Metro

Deaths by alligator are rare, but they do happen

Orange County Sheriff's officers search the Seven Seas Lagoon between Walt Disney World's Magic Kingdom theme park, left, and the Grand Floridian Resort & Spa on Wednesday, June 15, 2016, in Lake Buena Vista, Fla., after a two-year-old toddler was dragged into the lake by an alligator. (AP Photo/Phelan M. Ebenhack)

Phelan M. Ebenhack/AP

The Orange County Sheriff’s Office conducted searches in the Seven Seas Lagoon at Walt Disney World Wednesday for the body of a boy who was dragged into the water by an alligator.

Deaths caused by alligators or crocodiles are rare in the United States, but they do happen occasionally.

Mortality data tracked by the Centers for Disease Control and Prevention show that between 1999 and 2014, a total of nine people nationwide were killed by being struck or bitten by either an alligator or a crocodile.

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The figures do not show where in the Unite States those deaths occurred, but experts say wild alligators and crocodiles are typically confined to the southeastern portion of the country.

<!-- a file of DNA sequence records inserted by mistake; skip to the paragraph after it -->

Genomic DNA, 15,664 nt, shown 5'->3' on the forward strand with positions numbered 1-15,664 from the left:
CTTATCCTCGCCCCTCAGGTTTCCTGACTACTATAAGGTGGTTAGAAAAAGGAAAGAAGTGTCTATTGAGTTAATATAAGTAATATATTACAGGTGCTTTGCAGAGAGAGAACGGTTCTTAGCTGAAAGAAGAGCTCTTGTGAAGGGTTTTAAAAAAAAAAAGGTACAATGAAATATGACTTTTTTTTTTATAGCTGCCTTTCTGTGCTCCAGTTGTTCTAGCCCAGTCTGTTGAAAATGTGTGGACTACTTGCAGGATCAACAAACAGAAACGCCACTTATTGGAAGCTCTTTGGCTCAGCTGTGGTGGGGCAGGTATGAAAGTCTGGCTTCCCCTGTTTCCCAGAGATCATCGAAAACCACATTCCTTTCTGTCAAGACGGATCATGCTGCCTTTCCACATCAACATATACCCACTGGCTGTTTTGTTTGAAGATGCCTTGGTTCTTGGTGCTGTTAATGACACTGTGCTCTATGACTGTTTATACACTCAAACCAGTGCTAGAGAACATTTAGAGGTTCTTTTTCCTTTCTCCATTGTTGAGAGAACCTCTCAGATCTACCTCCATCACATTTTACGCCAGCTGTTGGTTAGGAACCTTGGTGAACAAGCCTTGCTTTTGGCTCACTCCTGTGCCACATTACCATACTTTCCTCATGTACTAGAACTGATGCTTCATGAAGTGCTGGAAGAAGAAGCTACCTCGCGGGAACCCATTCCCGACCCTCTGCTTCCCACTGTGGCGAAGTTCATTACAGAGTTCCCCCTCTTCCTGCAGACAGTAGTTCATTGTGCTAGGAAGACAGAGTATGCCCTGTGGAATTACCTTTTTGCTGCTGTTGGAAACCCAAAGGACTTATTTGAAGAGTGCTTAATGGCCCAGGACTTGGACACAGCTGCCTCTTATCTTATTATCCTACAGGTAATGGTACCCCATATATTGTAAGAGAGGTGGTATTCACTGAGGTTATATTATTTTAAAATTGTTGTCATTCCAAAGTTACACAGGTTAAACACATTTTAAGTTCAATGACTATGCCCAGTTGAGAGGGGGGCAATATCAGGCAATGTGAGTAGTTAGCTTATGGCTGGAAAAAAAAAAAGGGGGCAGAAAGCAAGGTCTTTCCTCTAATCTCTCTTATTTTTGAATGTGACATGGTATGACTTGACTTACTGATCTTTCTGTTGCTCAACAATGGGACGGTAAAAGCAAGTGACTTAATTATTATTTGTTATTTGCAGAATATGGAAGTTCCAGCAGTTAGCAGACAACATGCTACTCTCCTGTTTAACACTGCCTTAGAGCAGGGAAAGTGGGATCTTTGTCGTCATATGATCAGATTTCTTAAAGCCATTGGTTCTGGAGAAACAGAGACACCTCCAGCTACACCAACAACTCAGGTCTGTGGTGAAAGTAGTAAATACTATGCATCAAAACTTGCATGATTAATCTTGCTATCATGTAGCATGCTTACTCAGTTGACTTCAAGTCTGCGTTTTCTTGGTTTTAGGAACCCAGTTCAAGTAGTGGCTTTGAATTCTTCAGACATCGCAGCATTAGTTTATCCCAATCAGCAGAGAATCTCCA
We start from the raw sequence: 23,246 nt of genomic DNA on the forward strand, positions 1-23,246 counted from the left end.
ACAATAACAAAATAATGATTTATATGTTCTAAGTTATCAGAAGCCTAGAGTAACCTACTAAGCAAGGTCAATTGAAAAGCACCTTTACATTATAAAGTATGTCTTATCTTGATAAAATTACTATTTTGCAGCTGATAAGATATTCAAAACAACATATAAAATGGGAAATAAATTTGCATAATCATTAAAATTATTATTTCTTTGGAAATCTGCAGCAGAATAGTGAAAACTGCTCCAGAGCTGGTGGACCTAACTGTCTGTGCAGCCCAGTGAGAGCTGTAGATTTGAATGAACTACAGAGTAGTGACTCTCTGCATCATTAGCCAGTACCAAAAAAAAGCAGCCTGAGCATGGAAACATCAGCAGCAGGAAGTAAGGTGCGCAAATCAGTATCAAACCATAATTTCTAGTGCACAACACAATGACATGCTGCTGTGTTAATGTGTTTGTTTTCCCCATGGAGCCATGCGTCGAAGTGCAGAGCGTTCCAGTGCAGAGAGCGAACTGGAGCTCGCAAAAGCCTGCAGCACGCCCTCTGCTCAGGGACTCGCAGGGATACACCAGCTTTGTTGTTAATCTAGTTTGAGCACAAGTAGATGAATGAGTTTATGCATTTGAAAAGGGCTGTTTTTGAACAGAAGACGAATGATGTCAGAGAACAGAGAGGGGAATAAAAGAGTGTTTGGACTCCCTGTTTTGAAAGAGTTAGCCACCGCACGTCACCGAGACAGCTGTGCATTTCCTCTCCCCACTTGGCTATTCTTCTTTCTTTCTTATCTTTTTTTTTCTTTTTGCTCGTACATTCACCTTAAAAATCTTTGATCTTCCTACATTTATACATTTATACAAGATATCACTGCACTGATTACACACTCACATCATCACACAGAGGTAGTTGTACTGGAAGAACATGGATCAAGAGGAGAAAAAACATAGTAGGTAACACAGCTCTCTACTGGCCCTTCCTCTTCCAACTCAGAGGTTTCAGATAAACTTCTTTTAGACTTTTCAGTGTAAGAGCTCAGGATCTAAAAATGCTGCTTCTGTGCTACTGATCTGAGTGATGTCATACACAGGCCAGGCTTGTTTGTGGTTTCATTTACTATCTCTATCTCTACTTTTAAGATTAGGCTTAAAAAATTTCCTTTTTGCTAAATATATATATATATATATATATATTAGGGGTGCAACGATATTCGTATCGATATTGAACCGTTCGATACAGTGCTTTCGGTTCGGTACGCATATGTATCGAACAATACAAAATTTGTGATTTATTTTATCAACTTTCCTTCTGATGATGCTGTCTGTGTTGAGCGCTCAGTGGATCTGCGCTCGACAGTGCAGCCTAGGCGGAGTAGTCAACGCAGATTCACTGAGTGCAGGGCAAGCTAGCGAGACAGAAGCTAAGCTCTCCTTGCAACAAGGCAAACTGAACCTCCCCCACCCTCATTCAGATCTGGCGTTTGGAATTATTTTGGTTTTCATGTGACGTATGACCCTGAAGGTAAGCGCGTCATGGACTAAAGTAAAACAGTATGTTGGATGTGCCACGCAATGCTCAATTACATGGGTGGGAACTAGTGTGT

A 2-year-old boy was dragged into the water Tuesday night by an alligator near an upscale Disney resort in Florida. Officials said Wednesday they believe he is dead.

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According to data tracked by Florida’s Fish and Wildlife Conservation Commission, wild alligators have killed 23 people since 1973.

Eight children, ages 2 to 16, were among the fatalities. Five died while swimming in lakes, rivers, or canals. The youngest victims were killed near lakes, including a 2-year-old girl who wandered 700 feet from her fenced backyard and a 3-year-old boy who left a roped-off swimming area in a county park to pick lily pads.

The national data for 1999-2014 from the CDC show that other animals besides alligators or crocodiles kill more people.

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“Other reptiles” killed 78 people during those years, the data say.

Contact with hornets, wasps, and bees killed 921 people.

Meanwhile, dogs killed 486 people, the data show.

Bites and stings by nonvenomous inspects and arthropods killed 143 people; venomous spiders killed 112 people; venomous snakes and lizards killed 101 people; marine animals killed 19; and rats killed three people.

Being bit or struck by “other mammals” killed 1,163 people during those years.

Material from the Associated Press was used in this report. Matt Rocheleau can be reached at matthew.rocheleau@globe.com. Follow him on Twitter @mrochele
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